stupidly. Ranters are at the top of the list.
Chat revoked. While not a subset of the rant, a small number of online players list "chat revoked" or something similar
as their location due to the cardroom blocking their chat privileges for some prior immature or rude chat outburst. When you see one of
these players who needs to tell you that their chat is revoked, you know you are dealing with an immature person. They are also more
likely to tilt (though not necessarily, they could have had chat revoked for racist or
misogynist talk). If most chat revoked players lose a pot in an ugly way,
you KNOW they wish they could call their opponent an idiot or worse. The WANT to rant. They WANT to insult. They want to exacerbate the tilt
impulses they are feeling. You can even push them further by saying something like "nice hand" to the winner. You should be able
to see the steam coming out of the chat revoked player's icon.
The Gloat. While not universally true, players who like to gloat after winning a pot are normally significant, longterm, weak-tight losers.
Someone who regularly wins doesn't need to draw attention to that fact. Someone who is seldom a significant winner and needs to draw attention to
that fact will be insecure as well as weak-playing. Gloaters are much easier to bluff after they begin to gloat, because they hate to now seem
like a loser. They don't mind folding on the flop, or on the turn when an overcard hits, because they can pretend they got sucked out on.
What they hate to do is be beaten on the river by an opponent with a superior hand. Gloaters can go on mega-tilt if they start losing after
gloating, but more often they tighten up and enjoy their moment. They don't get them very often.
The Whiner. Chatbox-whining players are different than the above. People who whine in public, to a group of strangers who
couldn't care less, are very likely used to whining. In other words, a whiner is not likely to be on tilt when losing. A variation of
The Whiner is The Challenger who whines "let's play head-up" any time someone beats him two hands in a row, or three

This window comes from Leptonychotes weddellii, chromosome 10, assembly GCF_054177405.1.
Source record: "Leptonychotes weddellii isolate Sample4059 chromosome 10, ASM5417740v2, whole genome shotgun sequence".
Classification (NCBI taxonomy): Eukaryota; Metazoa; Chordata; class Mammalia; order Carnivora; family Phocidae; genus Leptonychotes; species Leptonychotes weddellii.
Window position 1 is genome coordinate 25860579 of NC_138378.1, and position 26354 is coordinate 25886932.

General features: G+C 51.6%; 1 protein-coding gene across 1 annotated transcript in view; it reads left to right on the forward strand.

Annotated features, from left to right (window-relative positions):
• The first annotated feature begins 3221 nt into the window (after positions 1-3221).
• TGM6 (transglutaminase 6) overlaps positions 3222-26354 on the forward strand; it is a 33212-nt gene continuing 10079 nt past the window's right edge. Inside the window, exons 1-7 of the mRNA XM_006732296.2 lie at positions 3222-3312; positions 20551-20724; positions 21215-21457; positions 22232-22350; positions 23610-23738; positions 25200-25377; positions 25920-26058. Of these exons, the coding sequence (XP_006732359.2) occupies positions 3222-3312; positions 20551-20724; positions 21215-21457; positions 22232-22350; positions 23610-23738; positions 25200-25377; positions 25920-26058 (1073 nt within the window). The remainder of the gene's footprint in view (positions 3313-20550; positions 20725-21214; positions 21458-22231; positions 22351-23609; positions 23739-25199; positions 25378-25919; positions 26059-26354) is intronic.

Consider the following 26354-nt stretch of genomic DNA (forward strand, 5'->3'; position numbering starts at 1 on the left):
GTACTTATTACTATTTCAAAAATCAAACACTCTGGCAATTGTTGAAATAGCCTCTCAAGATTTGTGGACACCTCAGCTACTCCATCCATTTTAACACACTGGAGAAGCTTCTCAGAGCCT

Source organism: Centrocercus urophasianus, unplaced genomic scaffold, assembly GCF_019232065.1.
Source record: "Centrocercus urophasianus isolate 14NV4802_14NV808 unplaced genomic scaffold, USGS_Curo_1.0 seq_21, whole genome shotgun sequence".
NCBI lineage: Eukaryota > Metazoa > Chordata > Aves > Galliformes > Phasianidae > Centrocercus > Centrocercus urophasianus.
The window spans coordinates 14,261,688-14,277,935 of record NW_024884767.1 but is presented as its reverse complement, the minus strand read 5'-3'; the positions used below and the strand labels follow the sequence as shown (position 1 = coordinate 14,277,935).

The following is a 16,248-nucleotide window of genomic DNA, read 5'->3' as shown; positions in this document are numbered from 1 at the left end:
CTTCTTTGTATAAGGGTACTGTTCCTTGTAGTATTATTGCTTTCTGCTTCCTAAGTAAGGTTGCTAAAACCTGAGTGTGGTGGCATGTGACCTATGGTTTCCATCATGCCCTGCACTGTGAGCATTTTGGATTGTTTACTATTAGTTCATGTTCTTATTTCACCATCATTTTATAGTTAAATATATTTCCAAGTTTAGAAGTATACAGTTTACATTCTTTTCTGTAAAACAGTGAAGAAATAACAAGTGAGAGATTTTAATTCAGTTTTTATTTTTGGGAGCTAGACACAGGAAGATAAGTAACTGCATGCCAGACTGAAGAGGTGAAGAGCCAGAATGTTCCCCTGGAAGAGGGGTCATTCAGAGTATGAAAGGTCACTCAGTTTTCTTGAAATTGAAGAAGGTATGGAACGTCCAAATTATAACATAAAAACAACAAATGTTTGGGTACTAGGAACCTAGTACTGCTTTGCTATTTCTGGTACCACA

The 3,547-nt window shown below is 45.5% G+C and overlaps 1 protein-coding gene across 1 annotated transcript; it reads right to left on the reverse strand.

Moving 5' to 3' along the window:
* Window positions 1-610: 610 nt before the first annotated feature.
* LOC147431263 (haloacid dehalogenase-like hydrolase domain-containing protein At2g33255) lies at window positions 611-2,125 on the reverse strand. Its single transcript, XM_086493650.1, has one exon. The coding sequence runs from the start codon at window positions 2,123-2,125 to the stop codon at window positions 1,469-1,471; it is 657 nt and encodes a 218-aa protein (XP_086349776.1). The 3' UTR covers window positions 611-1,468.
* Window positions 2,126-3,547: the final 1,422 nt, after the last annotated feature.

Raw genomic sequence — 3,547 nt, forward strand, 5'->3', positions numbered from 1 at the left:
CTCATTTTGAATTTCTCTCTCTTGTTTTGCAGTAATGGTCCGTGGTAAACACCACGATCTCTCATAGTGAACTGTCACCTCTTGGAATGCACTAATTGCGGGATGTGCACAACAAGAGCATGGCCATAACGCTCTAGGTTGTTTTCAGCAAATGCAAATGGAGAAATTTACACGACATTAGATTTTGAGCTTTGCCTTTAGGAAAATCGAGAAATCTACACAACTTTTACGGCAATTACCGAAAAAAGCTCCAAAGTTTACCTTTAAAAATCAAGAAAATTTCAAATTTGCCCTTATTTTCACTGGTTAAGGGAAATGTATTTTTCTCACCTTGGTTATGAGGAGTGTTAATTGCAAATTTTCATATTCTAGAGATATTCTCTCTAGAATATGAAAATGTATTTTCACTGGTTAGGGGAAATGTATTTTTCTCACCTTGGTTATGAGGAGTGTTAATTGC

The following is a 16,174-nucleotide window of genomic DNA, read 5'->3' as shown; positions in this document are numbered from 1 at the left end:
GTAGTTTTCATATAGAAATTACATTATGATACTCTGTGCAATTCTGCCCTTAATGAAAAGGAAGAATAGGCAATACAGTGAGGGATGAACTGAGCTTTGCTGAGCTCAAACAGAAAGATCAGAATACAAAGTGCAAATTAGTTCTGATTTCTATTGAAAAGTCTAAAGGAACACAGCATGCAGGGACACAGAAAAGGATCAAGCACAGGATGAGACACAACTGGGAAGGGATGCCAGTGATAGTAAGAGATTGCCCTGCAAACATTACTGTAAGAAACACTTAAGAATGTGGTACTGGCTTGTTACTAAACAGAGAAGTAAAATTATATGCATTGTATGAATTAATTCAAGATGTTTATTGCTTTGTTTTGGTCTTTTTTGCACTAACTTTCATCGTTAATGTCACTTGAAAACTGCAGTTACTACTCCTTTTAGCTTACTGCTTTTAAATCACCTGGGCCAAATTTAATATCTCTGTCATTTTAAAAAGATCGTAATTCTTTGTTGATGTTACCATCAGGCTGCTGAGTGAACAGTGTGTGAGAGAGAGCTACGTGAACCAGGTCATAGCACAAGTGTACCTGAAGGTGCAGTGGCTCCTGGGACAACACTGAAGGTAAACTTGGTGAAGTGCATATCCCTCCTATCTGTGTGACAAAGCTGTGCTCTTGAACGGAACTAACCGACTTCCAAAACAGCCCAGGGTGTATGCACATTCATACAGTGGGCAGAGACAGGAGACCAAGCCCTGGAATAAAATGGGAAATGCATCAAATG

of so ugly hands in an hour. Both these types are serious, long-term losers.
The Rocket Scientist.
Any player who sees fit to lecture about how to play, and then is blatantly wrong, is a short term target. These players almost never last
very long, are often first-timers and are seldom exploitable over time.
Online tells almost always give you information, but don't confuse "it means something" with "it means the same thing in
every situation." Using the "in turn" betting buttons is a good example. Using the auto-check almost always means weakness,
but the auto-bet and auto-raise buttons can have very different meanings depending on the street where the betting occurs. Auto-raise
before the flop is surely always a sign of real strength (unless a player is a maniac or obviously tilting). Auto-raise on the flop
will more often be a sign of false strength, where someone is trying to protect a marginal hand.
Some tells carry over from casino poker, like a player impatiently taking the blind out of
position, or right before having to take the big blind
the next hand. Other tells are pure creations of online poker, though perhaps not tells per se, like using a statistics program to see
an opponent's flop percentage.
When playing online you can't see your opponents, but you can see what they DO. Just like in the rest of life, what people actually do
is what matters. How they act reveals their confidence, skills, backbone, maturity and level-headedness. The betting actions and chat
behavior of opponents offers a goldmine of information that you can use against them. It may not be easy to decipher online tells but
that is the very fact that makes them all the more important.